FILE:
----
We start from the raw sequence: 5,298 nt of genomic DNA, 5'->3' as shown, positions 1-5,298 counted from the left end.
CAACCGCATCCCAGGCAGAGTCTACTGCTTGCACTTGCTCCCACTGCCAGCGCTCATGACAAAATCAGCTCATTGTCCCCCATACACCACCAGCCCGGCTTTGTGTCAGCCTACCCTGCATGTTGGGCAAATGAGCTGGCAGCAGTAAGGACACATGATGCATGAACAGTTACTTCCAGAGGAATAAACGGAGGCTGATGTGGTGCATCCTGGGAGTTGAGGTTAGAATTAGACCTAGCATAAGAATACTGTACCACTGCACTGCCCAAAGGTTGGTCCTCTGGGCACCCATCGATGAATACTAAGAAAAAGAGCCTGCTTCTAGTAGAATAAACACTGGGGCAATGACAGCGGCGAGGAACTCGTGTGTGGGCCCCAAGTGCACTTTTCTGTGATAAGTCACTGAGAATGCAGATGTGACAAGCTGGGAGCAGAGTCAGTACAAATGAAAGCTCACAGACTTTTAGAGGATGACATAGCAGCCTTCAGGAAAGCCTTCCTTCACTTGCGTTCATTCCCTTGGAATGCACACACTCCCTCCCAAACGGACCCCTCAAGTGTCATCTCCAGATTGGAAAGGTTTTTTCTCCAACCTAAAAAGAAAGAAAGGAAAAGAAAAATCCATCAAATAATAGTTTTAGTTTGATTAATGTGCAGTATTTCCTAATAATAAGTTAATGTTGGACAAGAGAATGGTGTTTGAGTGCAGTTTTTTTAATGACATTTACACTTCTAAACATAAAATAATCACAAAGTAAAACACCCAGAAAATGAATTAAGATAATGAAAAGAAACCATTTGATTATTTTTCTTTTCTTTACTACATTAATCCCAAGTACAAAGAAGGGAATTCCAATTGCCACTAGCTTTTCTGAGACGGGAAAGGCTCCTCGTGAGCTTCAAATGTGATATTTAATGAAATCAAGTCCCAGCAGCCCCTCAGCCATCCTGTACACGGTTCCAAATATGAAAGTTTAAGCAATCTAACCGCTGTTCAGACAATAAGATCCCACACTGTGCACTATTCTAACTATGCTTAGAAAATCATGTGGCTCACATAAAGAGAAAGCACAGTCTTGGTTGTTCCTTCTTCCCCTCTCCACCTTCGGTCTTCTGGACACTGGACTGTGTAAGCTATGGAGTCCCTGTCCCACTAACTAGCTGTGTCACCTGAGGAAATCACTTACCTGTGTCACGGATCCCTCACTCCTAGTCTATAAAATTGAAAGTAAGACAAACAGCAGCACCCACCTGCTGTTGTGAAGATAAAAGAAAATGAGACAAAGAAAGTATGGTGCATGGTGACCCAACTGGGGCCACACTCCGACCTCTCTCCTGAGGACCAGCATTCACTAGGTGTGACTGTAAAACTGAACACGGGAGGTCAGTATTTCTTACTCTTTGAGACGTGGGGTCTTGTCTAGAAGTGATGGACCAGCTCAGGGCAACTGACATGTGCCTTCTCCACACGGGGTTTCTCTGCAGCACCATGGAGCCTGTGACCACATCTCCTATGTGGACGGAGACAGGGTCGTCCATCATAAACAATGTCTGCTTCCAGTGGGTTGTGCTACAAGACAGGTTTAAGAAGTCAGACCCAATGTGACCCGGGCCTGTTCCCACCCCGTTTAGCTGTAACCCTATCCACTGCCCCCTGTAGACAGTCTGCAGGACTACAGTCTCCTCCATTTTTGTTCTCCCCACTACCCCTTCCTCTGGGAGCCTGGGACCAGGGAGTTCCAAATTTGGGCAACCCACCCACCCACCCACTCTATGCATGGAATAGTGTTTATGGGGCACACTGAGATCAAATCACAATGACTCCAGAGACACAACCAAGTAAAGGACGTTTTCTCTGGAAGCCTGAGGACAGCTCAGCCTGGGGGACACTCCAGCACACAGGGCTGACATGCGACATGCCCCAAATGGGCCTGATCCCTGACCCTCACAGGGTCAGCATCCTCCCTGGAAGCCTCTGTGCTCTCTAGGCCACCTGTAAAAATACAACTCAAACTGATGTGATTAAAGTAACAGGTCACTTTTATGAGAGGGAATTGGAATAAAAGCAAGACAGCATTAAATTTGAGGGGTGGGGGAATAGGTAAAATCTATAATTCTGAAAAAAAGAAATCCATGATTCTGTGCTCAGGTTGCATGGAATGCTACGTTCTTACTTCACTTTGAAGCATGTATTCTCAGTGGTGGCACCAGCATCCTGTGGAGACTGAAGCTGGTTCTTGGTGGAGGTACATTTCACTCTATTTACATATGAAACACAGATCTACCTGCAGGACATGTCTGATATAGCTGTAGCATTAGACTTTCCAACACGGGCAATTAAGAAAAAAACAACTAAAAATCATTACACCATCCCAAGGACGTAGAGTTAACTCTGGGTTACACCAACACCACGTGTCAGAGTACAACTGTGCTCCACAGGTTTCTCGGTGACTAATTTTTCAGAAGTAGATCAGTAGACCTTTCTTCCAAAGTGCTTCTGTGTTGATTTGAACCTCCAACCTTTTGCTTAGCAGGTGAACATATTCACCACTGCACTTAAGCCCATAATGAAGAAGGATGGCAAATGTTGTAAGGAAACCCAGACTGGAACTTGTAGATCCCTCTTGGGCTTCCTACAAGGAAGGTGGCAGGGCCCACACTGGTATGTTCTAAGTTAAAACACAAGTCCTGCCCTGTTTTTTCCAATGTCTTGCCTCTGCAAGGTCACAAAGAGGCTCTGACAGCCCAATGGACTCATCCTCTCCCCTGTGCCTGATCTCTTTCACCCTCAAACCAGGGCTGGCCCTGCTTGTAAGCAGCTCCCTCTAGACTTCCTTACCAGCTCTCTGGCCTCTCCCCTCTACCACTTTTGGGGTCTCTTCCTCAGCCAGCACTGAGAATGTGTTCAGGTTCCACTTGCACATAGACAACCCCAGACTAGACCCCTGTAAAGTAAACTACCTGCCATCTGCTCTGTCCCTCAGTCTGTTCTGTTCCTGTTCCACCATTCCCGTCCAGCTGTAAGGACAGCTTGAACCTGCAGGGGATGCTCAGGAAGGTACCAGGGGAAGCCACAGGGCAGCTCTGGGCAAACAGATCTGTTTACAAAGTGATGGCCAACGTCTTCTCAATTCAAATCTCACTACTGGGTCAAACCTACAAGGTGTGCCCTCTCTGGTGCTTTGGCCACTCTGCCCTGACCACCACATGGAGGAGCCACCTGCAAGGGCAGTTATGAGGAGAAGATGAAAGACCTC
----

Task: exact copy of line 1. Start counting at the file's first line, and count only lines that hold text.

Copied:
We start from the raw sequence: 5,298 nt of genomic DNA, 5'->3' as shown, positions 1-5,298 counted from the left end.